The Committee of Advertising Practice (CAP) rules have prohibited ads from featuring harmful gender stereotypes since 14 June 2019. Since this came into force the issues the Advertising Standards Authority (ASA) has investigated have related, overwhelmingly, to scenarios featuring gender-stereotypical roles and characteristics.
These rulings help provide texture and context to the rules, and here we draw out some key learnings.
You can still show some stereotypical roles, like a woman cleaning, or characteristics, like a man being stoic
The rules don’t prohibit advertisers from referring to well-established gender stereotypes, provided they are handled carefully. Problems are likely to arise when ads suggest that a particular role or characteristic is always uniquely associated with one gender, or the only option available to one gender and never carried out or displayed by another gender.
Take for example a radio ad for Foster’s lager featuring two Australian characters offering advice to a commitment-phobic man, to help him avoid moving in with his female partner. These familiar characters, who formed part of a long running campaign, provided advice that was exaggerated and absurd, and was likely to be understood to be a self-aware parody of a specific characteristic. The ASA concluded that the ad did not suggest fear of commitment was always uniquely associated with men and that the ad did not break the rules (Heineken Enterprise Ltd 18 September 2019).
A light-hearted tone and the use of humour will not automatically mitigate potential harm
Depicting a man or a woman failing to achieve a task specifically because of their gender is unlikely to be acceptable, even if it is intended to be light-hearted.
Complaints that an ad relied on a familiar gender stereotype that men are less capable of caring for children than women, were investigated and upheld. By depicting the fathers as hapless and inattentive, the ASA concluded that the humour was derived explicitly from the use of a harmful stereotype and was therefore problematic (Mondelez UK Ltd 14 August 2019).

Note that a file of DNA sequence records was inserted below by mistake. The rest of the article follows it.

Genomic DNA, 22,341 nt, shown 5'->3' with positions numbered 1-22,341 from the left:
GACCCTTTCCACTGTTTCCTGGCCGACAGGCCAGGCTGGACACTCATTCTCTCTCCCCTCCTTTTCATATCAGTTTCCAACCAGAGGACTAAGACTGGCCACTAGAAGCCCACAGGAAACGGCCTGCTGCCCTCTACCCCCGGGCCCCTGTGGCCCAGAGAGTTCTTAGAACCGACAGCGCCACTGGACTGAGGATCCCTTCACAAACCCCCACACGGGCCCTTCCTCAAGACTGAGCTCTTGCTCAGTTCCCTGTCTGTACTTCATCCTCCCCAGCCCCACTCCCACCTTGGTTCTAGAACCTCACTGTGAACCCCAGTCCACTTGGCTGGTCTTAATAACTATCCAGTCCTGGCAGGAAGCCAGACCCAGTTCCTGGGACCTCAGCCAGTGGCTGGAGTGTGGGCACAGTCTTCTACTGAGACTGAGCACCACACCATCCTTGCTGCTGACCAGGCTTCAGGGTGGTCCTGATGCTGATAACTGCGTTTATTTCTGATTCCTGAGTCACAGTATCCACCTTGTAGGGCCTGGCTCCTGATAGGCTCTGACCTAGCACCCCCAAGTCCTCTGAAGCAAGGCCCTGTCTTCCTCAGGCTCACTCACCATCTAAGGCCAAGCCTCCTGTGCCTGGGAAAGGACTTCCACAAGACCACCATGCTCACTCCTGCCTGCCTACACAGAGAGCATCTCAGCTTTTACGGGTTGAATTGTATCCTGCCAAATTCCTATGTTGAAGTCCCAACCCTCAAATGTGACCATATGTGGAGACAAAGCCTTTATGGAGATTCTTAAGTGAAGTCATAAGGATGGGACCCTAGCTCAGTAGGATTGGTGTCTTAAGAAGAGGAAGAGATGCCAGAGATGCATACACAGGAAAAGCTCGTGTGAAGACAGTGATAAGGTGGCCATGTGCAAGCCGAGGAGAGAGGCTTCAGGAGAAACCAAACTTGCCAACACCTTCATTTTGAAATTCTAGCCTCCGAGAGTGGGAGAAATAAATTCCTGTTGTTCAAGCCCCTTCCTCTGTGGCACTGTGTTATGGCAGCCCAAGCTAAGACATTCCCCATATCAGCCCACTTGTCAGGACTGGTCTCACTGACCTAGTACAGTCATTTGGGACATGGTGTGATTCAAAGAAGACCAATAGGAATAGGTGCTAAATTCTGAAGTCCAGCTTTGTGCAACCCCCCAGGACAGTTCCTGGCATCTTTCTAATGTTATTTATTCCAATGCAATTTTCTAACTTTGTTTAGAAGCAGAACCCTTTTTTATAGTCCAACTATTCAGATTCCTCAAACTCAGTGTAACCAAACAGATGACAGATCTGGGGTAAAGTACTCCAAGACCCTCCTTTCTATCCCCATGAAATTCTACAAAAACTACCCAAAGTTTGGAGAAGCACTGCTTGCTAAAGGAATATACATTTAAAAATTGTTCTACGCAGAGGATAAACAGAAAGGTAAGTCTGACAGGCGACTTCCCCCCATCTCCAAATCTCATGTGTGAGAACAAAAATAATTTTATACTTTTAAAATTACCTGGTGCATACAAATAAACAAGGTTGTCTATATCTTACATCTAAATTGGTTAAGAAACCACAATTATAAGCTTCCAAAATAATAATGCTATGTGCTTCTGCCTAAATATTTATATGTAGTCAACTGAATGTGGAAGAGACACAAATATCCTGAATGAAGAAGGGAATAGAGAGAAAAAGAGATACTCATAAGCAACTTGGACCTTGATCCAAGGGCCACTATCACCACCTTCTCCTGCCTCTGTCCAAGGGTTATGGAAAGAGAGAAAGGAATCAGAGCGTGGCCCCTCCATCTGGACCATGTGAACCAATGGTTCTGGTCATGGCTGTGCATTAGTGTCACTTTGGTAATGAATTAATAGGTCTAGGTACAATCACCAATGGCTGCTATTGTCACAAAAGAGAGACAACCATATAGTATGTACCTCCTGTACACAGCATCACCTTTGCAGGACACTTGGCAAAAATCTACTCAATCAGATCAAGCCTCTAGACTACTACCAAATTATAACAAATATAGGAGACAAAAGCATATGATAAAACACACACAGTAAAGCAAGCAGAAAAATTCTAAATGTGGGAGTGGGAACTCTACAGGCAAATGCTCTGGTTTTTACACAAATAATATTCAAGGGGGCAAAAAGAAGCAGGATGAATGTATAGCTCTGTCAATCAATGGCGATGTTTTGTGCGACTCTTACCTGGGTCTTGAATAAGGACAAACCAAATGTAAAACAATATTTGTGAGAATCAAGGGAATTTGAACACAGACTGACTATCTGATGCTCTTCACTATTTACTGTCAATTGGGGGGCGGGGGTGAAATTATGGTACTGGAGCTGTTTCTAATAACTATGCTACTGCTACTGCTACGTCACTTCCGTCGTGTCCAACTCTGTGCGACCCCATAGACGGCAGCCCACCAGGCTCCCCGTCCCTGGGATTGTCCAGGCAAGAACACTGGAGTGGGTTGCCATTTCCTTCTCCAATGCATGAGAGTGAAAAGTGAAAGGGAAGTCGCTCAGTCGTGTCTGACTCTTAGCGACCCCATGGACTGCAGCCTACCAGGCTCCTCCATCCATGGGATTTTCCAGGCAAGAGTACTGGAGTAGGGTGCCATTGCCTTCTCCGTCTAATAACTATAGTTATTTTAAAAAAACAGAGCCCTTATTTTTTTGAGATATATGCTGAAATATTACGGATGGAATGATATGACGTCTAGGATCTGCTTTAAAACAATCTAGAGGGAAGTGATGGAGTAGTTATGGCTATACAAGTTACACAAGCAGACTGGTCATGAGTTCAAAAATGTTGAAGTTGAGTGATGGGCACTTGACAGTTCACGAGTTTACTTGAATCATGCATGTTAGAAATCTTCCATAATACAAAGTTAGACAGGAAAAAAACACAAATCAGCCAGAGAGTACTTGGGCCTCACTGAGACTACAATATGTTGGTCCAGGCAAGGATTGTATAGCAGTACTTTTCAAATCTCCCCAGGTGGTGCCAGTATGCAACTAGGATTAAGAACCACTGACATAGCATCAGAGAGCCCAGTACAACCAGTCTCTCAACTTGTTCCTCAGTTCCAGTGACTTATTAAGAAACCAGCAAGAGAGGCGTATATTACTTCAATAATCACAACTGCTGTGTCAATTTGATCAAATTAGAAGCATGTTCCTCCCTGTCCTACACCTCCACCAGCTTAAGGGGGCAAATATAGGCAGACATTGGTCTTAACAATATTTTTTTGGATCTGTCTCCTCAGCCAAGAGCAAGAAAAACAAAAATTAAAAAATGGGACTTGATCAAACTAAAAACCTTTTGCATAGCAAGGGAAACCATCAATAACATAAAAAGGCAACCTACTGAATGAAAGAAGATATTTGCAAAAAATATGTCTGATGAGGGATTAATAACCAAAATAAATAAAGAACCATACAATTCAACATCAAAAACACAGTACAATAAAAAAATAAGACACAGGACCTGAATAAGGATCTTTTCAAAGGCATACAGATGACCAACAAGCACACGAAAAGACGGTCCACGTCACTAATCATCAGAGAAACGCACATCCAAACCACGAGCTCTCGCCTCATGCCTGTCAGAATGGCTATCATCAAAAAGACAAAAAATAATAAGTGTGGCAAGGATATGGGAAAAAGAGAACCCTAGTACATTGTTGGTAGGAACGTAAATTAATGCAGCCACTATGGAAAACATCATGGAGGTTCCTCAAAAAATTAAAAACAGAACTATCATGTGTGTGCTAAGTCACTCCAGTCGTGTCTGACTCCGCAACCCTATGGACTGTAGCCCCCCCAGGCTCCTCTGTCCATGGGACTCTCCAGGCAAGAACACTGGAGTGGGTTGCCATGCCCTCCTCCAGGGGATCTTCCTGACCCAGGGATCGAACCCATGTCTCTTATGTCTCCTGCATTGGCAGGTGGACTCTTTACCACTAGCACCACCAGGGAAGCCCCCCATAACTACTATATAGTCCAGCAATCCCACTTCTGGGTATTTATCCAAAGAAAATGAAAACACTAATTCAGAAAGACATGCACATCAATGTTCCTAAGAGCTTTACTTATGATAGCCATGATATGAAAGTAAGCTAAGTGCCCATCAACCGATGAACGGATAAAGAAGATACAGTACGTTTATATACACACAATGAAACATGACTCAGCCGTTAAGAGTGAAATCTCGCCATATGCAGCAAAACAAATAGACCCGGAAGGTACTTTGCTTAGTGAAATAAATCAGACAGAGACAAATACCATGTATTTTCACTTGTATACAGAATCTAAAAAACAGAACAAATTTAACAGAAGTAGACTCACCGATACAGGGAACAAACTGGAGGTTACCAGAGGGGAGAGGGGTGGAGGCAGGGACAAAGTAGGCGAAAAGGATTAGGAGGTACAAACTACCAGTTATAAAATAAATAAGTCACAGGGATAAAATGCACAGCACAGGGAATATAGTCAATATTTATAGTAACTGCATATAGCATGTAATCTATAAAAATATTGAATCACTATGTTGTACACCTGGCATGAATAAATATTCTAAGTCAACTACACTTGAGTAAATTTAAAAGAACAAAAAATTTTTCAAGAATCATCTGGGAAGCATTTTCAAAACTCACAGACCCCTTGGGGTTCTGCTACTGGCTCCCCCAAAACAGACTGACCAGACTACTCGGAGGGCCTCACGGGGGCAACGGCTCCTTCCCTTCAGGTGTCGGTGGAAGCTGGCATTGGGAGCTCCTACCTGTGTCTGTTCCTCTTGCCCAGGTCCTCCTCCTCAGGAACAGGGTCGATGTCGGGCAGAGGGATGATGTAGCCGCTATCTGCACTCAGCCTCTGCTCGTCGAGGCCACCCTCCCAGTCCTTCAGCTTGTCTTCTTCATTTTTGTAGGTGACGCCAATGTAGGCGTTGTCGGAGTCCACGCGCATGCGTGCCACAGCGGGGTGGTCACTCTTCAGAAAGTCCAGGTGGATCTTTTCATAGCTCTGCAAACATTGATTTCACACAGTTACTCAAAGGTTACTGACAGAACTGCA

Pop-culture references similarly will not automatically mitigate potential harm
The ASA also ruled against an ad for search engine optimisation services which included the text “YOU DO THE GIRL BOSS THING. WE’LL DO THE SEO THING” following complaints that it perpetuated harmful gender stereotypes by depicting a woman running a business in a patronising way. The advertiser explained that “girl boss” was a reference to a book, popular culture movement and professional network, but the ASA considered that many people were unlikely to be familiar with it. As such, the gendered term “girl boss”, without any other context, reinforced the impression that a female boss was a novelty, and less serious than a man in the same position and so the ASA concluded that the ad broke the rules (People Per Hour Ltd t/a PeoplePerHour 8 January 2020).
Take care with ads that directly contrast stereotypical roles or characteristics
Ads that directly contrast stereotypically ‘male’ and ‘female’ roles or characteristics are often risky and care needs to be taken to ensure that this doesn’t cause harms such as those identified by the ASA’s research.
Complaints that an ad reinforced harmful stereotypes by featuring a female ballet dancer, a male drummer and a male rower were considered by the ASA. An ad that shows a man in an exciting or physically demanding occupation, like a drummer or a rower, juxtaposed with a woman being dainty, such as a stereotypical portrayal of a ballerina, is generally likely to be unacceptable. However, as this ad focused on the hard work and perseverance that had gone into developing their respective skills to an expert level, and each skill was shown to be equally difficult and demanding, the ASA concluded that the ad did not perpetuate harmful gender stereotypes (Nestlé UK Ltd 14 August 2019).
Compare this to an ad that focused on a man in a tent on the side of a mountain, two male astronauts in space and a male para-athlete doing the long-jump – activities that are extraordinary and adventurous. The ad seemingly contrasted these occupations with a final scene of a woman sitting on a bench next to a pram – a stereotypical caregiving role. While the advertiser highlighted that the man in the tent was accompanied by a woman and there was a female astronaut in the background, the ASA did not consider these characters to be noticeable. By making the occupations of the characters the focus and including a contrast between the extraordinary and mundane, the ASA decided that the ad gave the impression that the stereotypical roles and characteristics shown were exclusive to one gender and judged the ad to have broken the rules (Volkswagen Group UK Ltd 14 August 2019).
Read the guidance and take advantage of the other information resources available to help
Don’t forget that the key guidance covers other scenarios that could pose an issue under the rules, such as ads featuring or targeting children or vulnerable groups (among others), with clear advice about what is likely to be unacceptable.
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